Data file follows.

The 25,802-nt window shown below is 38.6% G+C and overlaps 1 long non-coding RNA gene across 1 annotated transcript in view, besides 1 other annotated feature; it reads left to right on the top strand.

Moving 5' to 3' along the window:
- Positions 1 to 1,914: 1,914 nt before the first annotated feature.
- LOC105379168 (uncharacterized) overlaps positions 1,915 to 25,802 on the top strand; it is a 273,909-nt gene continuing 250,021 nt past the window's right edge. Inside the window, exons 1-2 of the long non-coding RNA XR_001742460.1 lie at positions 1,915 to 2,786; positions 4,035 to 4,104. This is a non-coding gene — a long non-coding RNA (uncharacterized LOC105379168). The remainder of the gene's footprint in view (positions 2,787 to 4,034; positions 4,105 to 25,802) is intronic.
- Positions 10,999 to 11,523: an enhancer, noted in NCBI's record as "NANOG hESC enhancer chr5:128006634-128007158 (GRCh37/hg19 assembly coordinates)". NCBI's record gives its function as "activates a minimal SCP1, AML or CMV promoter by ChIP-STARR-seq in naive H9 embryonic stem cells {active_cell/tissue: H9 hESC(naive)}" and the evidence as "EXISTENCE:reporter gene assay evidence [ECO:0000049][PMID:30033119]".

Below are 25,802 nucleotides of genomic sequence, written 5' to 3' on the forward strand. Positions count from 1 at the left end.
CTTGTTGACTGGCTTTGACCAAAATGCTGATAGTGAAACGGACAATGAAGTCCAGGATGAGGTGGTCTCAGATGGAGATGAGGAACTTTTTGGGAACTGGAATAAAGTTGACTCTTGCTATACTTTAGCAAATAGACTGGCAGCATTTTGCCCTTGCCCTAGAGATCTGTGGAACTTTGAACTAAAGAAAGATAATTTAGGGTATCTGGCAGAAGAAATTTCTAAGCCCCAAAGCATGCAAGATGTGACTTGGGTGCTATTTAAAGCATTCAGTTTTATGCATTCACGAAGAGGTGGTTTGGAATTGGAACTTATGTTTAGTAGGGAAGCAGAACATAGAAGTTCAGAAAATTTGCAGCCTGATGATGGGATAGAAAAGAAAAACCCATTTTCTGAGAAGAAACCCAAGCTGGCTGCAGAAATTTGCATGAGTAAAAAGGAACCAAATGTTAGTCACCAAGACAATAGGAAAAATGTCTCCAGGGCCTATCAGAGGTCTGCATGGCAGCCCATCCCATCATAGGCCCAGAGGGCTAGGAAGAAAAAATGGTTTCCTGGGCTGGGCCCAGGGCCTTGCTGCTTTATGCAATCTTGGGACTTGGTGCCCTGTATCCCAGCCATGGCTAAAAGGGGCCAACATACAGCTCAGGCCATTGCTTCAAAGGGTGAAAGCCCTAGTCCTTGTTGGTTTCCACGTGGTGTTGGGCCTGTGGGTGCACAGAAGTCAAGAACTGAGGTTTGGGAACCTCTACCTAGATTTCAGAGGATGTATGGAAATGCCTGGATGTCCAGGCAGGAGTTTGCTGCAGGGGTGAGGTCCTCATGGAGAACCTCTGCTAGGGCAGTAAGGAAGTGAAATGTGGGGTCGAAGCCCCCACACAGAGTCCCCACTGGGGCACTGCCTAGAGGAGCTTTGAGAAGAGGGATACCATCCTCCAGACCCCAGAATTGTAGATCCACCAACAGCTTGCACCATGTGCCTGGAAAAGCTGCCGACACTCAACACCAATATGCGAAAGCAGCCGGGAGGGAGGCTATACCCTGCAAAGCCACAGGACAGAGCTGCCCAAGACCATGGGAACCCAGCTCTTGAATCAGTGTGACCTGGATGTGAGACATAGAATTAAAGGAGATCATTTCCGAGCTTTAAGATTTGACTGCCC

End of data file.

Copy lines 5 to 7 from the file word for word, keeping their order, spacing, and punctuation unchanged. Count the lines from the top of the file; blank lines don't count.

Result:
- Positions 10,999 to 11,523: an enhancer, noted in NCBI's record as "NANOG hESC enhancer chr5:128006634-128007158 (GRCh37/hg19 assembly coordinates)". NCBI's record gives its function as "activates a minimal SCP1, AML or CMV promoter by ChIP-STARR-seq in naive H9 embryonic stem cells {active_cell/tissue: H9 hESC(naive)}" and the evidence as "EXISTENCE:reporter gene assay evidence [ECO:0000049][PMID:30033119]".

Below are 25,802 nucleotides of genomic sequence, written 5' to 3' on the forward strand. Positions count from 1 at the left end.
CTTGTTGACTGGCTTTGACCAAAATGCTGATAGTGAAACGGACAATGAAGTCCAGGATGAGGTGGTCTCAGATGGAGATGAGGAACTTTTTGGGAACTGGAATAAAGTTGACTCTTGCTATACTTTAGCAAATAGACTGGCAGCATTTTGCCCTTGCCCTAGAGATCTGTGGAACTTTGAACTAAAGAAAGATAATTTAGGGTATCTGGCAGAAGAAATTTCTAAGCCCCAAAGCATGCAAGATGTGACTTGGGTGCTATTTAAAGCATTCAGTTTTATGCATTCACGAAGAGGTGGTTTGGAATTGGAACTTATGTTTAGTAGGGAAGCAGAACATAGAAGTTCAGAAAATTTGCAGCCTGATGATGGGATAGAAAAGAAAAACCCATTTTCTGAGAAGAAACCCAAGCTGGCTGCAGAAATTTGCATGAGTAAAAAGGAACCAAATGTTAGTCACCAAGACAATAGGAAAAATGTCTCCAGGGCCTATCAGAGGTCTGCATGGCAGCCCATCCCATCATAGGCCCAGAGGGCTAGGAAGAAAAAATGGTTTCCTGGGCTGGGCCCAGGGCCTTGCTGCTTTATGCAATCTTGGGACTTGGTGCCCTGTATCCCAGCCATGGCTAAAAGGGGCCAACATACAGCTCAGGCCATTGCTTCAAAGGGTGAAAGCCCTAGTCCTTGTTGGTTTCCACGTGGTGTTGGGCCTGTGGGTGCACAGAAGTCAAGAACTGAGGTTTGGGAACCTCTACCTAGATTTCAGAGGATGTATGGAAATGCCTGGATGTCCAGGCAGGAGTTTGCTGCAGGGGTGAGGTCCTCATGGAGAACCTCTGCTAGGGCAGTAAGGAAGTGAAATGTGGGGTCGAAGCCCCCACACAGAGTCCCCACTGGGGCACTGCCTAGAGGAGCTTTGAGAAGAGGGATACCATCCTCCAGACCCCAGAATTGTAGATCCACCAACAGCTTGCACCATGTGCCTGGAAAAGCTGCCGACACTCAACACCAATATGCGAAAGCAGCCGGGAGGGAGGCTATACCCTGCAAAGCCACAGGACAGAGCTGCCCAAGACCATGGGAACCCAGCTCTTGAATCAGTGTGACCTGGATGTGAGACATAGAATTAAAGGAGATCATTTCCGAGCTTTAAGATTTGACTGCCC